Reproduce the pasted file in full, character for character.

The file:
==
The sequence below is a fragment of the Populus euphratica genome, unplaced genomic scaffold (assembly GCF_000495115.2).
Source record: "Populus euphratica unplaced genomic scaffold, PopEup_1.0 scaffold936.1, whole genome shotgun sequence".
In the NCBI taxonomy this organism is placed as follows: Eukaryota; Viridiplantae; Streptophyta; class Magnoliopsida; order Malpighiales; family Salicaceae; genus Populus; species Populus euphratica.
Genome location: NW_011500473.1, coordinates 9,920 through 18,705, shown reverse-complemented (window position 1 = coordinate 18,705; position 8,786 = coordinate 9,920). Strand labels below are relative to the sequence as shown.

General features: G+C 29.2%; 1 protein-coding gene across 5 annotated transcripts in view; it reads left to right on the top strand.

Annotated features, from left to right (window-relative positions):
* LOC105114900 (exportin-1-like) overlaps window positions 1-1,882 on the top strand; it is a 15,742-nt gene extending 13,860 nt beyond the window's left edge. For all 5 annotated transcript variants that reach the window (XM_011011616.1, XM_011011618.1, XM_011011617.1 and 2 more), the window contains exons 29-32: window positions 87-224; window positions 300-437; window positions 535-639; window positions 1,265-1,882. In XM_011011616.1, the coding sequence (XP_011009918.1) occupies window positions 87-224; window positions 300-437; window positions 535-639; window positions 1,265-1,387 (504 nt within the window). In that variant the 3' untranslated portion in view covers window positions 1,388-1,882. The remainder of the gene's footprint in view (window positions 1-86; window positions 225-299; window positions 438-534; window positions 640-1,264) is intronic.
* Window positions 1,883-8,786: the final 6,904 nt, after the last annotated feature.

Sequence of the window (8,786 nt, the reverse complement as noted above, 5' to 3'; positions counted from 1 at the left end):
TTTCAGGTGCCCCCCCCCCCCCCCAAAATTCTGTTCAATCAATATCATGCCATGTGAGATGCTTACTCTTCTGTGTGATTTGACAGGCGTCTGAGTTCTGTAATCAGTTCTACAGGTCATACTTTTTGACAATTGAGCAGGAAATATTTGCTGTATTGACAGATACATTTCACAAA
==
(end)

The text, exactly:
The sequence below is a fragment of the Populus euphratica genome, unplaced genomic scaffold (assembly GCF_000495115.2).
Source record: "Populus euphratica unplaced genomic scaffold, PopEup_1.0 scaffold936.1, whole genome shotgun sequence".
In the NCBI taxonomy this organism is placed as follows: Eukaryota; Viridiplantae; Streptophyta; class Magnoliopsida; order Malpighiales; family Salicaceae; genus Populus; species Populus euphratica.
Genome location: NW_011500473.1, coordinates 9,920 through 18,705, shown reverse-complemented (window position 1 = coordinate 18,705; position 8,786 = coordinate 9,920). Strand labels below are relative to the sequence as shown.

General features: G+C 29.2%; 1 protein-coding gene across 5 annotated transcripts in view; it reads left to right on the top strand.

Annotated features, from left to right (window-relative positions):
* LOC105114900 (exportin-1-like) overlaps window positions 1-1,882 on the top strand; it is a 15,742-nt gene extending 13,860 nt beyond the window's left edge. For all 5 annotated transcript variants that reach the window (XM_011011616.1, XM_011011618.1, XM_011011617.1 and 2 more), the window contains exons 29-32: window positions 87-224; window positions 300-437; window positions 535-639; window positions 1,265-1,882. In XM_011011616.1, the coding sequence (XP_011009918.1) occupies window positions 87-224; window positions 300-437; window positions 535-639; window positions 1,265-1,387 (504 nt within the window). In that variant the 3' untranslated portion in view covers window positions 1,388-1,882. The remainder of the gene's footprint in view (window positions 1-86; window positions 225-299; window positions 438-534; window positions 640-1,264) is intronic.
* Window positions 1,883-8,786: the final 6,904 nt, after the last annotated feature.

Sequence of the window (8,786 nt, the reverse complement as noted above, 5' to 3'; positions counted from 1 at the left end):
TTTCAGGTGCCCCCCCCCCCCCCCAAAATTCTGTTCAATCAATATCATGCCATGTGAGATGCTTACTCTTCTGTGTGATTTGACAGGCGTCTGAGTTCTGTAATCAGTTCTACAGGTCATACTTTTTGACAATTGAGCAGGAAATATTTGCTGTATTGACAGATACATTTCACAAA